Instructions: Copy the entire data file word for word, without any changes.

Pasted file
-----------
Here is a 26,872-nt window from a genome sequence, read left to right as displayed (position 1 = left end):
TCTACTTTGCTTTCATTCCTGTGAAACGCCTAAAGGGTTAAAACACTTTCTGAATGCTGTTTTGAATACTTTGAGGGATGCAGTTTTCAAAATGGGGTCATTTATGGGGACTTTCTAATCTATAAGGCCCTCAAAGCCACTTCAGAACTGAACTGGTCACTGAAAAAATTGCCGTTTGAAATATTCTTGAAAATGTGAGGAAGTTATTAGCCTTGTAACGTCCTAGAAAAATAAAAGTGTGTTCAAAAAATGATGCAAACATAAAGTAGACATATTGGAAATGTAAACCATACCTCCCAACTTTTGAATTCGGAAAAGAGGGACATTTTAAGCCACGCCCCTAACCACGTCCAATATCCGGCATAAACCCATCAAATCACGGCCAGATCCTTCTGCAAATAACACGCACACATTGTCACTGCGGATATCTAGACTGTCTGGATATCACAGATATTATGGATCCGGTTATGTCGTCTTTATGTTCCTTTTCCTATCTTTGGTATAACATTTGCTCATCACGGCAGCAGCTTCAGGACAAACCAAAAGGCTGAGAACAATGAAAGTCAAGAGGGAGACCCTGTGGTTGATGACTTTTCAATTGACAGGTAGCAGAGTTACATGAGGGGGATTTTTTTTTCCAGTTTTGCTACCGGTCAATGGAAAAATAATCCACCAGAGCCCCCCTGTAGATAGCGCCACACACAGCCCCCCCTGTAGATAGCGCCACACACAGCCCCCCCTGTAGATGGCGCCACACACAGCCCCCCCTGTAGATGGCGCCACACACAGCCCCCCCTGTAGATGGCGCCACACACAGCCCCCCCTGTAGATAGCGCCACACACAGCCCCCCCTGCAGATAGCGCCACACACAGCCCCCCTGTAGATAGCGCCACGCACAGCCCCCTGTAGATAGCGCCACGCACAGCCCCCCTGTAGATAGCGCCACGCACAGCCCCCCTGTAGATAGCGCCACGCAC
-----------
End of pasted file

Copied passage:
Here is a 26,872-nt window from a genome sequence, read left to right as displayed (position 1 = left end):
TCTACTTTGCTTTCATTCCTGTGAAACGCCTAAAGGGTTAAAACACTTTCTGAATGCTGTTTTGAATACTTTGAGGGATGCAGTTTTCAAAATGGGGTCATTTATGGGGACTTTCTAATCTATAAGGCCCTCAAAGCCACTTCAGAACTGAACTGGTCACTGAAAAAATTGCCGTTTGAAATATTCTTGAAAATGTGAGGAAGTTATTAGCCTTGTAACGTCCTAGAAAAATAAAAGTGTGTTCAAAAAATGATGCAAACATAAAGTAGACATATTGGAAATGTAAACCATACCTCCCAACTTTTGAATTCGGAAAAGAGGGACATTTTAAGCCACGCCCCTAACCACGTCCAATATCCGGCATAAACCCATCAAATCACGGCCAGATCCTTCTGCAAATAACACGCACACATTGTCACTGCGGATATCTAGACTGTCTGGATATCACAGATATTATGGATCCGGTTATGTCGTCTTTATGTTCCTTTTCCTATCTTTGGTATAACATTTGCTCATCACGGCAGCAGCTTCAGGACAAACCAAAAGGCTGAGAACAATGAAAGTCAAGAGGGAGACCCTGTGGTTGATGACTTTTCAATTGACAGGTAGCAGAGTTACATGAGGGGGATTTTTTTTTCCAGTTTTGCTACCGGTCAATGGAAAAATAATCCACCAGAGCCCCCCTGTAGATAGCGCCACACACAGCCCCCCCTGTAGATAGCGCCACACACAGCCCCCCCTGTAGATGGCGCCACACACAGCCCCCCCTGTAGATGGCGCCACACACAGCCCCCCCTGTAGATGGCGCCACACACAGCCCCCCCTGTAGATAGCGCCACACACAGCCCCCCCTGCAGATAGCGCCACACACAGCCCCCCTGTAGATAGCGCCACGCACAGCCCCCTGTAGATAGCGCCACGCACAGCCCCCCTGTAGATAGCGCCACGCACAGCCCCCCTGTAGATAGCGCCACGCAC